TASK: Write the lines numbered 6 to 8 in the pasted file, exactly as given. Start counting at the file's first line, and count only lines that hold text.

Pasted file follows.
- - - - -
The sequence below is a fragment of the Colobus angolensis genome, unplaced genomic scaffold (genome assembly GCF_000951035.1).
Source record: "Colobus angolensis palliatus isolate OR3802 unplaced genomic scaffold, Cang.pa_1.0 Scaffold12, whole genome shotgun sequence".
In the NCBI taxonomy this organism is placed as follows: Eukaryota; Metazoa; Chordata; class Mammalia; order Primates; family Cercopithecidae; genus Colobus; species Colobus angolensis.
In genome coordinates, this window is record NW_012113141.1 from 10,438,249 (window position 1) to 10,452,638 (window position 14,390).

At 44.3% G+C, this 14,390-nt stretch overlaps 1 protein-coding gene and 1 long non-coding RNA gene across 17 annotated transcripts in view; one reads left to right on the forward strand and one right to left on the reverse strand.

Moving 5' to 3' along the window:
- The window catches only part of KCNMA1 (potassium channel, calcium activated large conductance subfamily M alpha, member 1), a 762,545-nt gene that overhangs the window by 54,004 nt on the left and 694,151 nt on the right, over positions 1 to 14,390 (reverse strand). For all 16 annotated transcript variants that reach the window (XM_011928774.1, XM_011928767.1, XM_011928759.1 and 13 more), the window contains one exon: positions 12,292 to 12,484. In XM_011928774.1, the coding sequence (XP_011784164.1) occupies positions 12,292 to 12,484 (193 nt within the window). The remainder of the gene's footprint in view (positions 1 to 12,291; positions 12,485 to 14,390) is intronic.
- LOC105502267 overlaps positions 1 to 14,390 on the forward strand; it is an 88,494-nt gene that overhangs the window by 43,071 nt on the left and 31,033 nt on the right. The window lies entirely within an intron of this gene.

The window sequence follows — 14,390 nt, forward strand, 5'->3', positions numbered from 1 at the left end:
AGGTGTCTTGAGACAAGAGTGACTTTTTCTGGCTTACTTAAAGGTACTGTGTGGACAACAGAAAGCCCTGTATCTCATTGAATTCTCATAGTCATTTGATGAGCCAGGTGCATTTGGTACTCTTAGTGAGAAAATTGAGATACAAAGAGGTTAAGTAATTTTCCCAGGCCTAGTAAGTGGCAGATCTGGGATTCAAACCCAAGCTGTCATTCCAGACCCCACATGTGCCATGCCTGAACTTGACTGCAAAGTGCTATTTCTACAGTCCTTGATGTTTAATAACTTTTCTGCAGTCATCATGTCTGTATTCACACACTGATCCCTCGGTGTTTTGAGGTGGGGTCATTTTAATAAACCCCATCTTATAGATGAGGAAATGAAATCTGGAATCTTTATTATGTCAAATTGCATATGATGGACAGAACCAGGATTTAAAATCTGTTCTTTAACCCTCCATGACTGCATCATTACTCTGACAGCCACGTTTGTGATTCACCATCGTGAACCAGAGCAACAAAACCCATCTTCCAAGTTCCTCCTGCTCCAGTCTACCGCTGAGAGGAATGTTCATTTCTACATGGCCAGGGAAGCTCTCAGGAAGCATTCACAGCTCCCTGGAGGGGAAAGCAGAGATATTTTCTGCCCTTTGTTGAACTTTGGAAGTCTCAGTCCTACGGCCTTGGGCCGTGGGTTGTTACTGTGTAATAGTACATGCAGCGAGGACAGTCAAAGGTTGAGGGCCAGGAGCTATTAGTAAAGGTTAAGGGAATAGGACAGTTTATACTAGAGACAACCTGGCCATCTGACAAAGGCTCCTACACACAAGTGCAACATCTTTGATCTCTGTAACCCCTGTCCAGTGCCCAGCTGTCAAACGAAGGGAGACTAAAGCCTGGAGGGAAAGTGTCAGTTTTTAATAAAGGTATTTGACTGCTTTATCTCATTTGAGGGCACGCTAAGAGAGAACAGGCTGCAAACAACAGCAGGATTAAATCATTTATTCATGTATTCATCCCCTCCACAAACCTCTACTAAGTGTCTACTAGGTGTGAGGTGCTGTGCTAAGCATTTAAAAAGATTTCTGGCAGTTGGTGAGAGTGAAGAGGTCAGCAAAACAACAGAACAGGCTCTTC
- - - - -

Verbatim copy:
Moving 5' to 3' along the window:
- The window catches only part of KCNMA1 (potassium channel, calcium activated large conductance subfamily M alpha, member 1), a 762,545-nt gene that overhangs the window by 54,004 nt on the left and 694,151 nt on the right, over positions 1 to 14,390 (reverse strand). For all 16 annotated transcript variants that reach the window (XM_011928774.1, XM_011928767.1, XM_011928759.1 and 13 more), the window contains one exon: positions 12,292 to 12,484. In XM_011928774.1, the coding sequence (XP_011784164.1) occupies positions 12,292 to 12,484 (193 nt within the window). The remainder of the gene's footprint in view (positions 1 to 12,291; positions 12,485 to 14,390) is intronic.
- LOC105502267 overlaps positions 1 to 14,390 on the forward strand; it is an 88,494-nt gene that overhangs the window by 43,071 nt on the left and 31,033 nt on the right. The window lies entirely within an intron of this gene.